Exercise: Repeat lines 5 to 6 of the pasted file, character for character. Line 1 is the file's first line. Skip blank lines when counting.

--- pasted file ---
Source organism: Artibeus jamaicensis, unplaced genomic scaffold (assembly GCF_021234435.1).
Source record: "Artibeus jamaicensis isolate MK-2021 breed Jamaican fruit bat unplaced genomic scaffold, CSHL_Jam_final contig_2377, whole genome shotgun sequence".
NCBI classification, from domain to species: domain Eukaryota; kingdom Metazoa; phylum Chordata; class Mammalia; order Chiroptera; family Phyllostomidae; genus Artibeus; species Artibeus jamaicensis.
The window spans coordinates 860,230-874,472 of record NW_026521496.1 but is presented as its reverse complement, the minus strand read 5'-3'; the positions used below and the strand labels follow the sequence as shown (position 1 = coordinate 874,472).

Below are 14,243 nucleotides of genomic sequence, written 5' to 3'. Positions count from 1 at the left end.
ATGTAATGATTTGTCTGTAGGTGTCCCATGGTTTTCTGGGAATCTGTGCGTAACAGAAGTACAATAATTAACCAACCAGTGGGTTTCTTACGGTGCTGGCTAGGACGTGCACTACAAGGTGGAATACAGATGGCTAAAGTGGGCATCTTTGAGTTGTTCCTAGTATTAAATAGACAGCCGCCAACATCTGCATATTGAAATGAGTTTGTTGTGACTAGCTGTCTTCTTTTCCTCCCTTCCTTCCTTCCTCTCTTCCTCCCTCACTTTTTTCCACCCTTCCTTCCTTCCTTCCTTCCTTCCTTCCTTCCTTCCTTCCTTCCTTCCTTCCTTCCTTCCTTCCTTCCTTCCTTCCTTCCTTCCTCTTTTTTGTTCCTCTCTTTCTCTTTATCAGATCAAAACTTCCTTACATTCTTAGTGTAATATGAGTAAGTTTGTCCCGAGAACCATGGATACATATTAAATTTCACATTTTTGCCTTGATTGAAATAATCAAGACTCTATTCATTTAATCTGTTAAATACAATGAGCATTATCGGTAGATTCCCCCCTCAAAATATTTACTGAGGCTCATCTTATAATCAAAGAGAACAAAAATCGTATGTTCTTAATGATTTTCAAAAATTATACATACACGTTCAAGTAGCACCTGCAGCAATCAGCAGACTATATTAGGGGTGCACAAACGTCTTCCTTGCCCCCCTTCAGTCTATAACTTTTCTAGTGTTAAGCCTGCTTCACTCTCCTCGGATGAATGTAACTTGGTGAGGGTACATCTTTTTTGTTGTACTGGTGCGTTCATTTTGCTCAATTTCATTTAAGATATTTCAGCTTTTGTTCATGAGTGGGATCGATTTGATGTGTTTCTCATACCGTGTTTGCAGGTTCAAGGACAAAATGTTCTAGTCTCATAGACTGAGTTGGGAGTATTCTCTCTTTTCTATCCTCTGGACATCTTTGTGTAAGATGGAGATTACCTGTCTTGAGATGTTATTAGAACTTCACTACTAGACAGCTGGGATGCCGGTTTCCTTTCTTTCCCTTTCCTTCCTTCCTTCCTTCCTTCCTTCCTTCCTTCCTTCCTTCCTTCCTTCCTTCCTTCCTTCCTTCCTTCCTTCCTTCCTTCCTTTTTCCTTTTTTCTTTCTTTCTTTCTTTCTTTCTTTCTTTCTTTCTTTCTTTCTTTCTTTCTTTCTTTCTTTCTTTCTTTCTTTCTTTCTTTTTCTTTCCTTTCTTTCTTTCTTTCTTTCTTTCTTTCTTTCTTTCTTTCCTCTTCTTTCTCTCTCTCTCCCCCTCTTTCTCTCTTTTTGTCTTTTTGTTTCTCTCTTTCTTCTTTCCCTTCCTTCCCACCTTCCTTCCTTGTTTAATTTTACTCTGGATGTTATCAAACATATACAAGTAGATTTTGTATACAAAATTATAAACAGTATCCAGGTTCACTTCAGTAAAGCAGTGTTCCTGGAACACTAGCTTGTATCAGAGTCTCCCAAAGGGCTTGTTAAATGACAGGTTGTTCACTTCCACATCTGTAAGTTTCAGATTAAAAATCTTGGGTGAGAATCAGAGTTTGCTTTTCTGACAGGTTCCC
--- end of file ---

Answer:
Below are 14,243 nucleotides of genomic sequence, written 5' to 3'. Positions count from 1 at the left end.
ATGTAATGATTTGTCTGTAGGTGTCCCATGGTTTTCTGGGAATCTGTGCGTAACAGAAGTACAATAATTAACCAACCAGTGGGTTTCTTACGGTGCTGGCTAGGACGTGCACTACAAGGTGGAATACAGATGGCTAAAGTGGGCATCTTTGAGTTGTTCCTAGTATTAAATAGACAGCCGCCAACATCTGCATATTGAAATGAGTTTGTTGTGACTAGCTGTCTTCTTTTCCTCCCTTCCTTCCTTCCTCTCTTCCTCCCTCACTTTTTTCCACCCTTCCTTCCTTCCTTCCTTCCTTCCTTCCTTCCTTCCTTCCTTCCTTCCTTCCTTCCTTCCTTCCTTCCTTCCTTCCTTCCTTCCTCTTTTTTGTTCCTCTCTTTCTCTTTATCAGATCAAAACTTCCTTACATTCTTAGTGTAATATGAGTAAGTTTGTCCCGAGAACCATGGATACATATTAAATTTCACATTTTTGCCTTGATTGAAATAATCAAGACTCTATTCATTTAATCTGTTAAATACAATGAGCATTATCGGTAGATTCCCCCCTCAAAATATTTACTGAGGCTCATCTTATAATCAAAGAGAACAAAAATCGTATGTTCTTAATGATTTTCAAAAATTATACATACACGTTCAAGTAGCACCTGCAGCAATCAGCAGACTATATTAGGGGTGCACAAACGTCTTCCTTGCCCCCCTTCAGTCTATAACTTTTCTAGTGTTAAGCCTGCTTCACTCTCCTCGGATGAATGTAACTTGGTGAGGGTACATCTTTTTTGTTGTACTGGTGCGTTCATTTTGCTCAATTTCATTTAAGATATTTCAGCTTTTGTTCATGAGTGGGATCGATTTGATGTGTTTCTCATACCGTGTTTGCAGGTTCAAGGACAAAATGTTCTAGTCTCATAGACTGAGTTGGGAGTATTCTCTCTTTTCTATCCTCTGGACATCTTTGTGTAAGATGGAGATTACCTGTCTTGAGATGTTATTAGAACTTCACTACTAGACAGCTGGGATGCCGGTTTCCTTTCTTTCCCTTTCCTTCCTTCCTTCCTTCCTTCCTTCCTTCCTTCCTTCCTTCCTTCCTTCCTTCCTTCCTTCCTTCCTTCCTTCCTTCCTTCCTTTTTCCTTTTTTCTTTCTTTCTTTCTTTCTTTCTTTCTTTCTTTCTTTCTTTCTTTCTTTCTTTCTTTCTTTCTTTCTTTCTTTCTTTCTTTTTCTTTCCTTTCTTTCTTTCTTTCTTTCTTTCTTTCTTTCTTTCTTTCCTCTTCTTTCTCTCTCTCTCCCCCTCTTTCTCTCTTTTTGTCTTTTTGTTTCTCTCTTTCTTCTTTCCCTTCCTTCCCACCTTCCTTCCTTGTTTAATTTTACTCTGGATGTTATCAAACATATACAAGTAGATTTTGTATACAAAATTATAAACAGTATCCAGGTTCACTTCAGTAAAGCAGTGTTCCTGGAACACTAGCTTGTATCAGAGTCTCCCAAAGGGCTTGTTAAATGACAGGTTGTTCACTTCCACATCTGTAAGTTTCAGATTAAAAATCTTGGGTGAGAATCAGAGTTTGCTTTTCTGACAGGTTCCC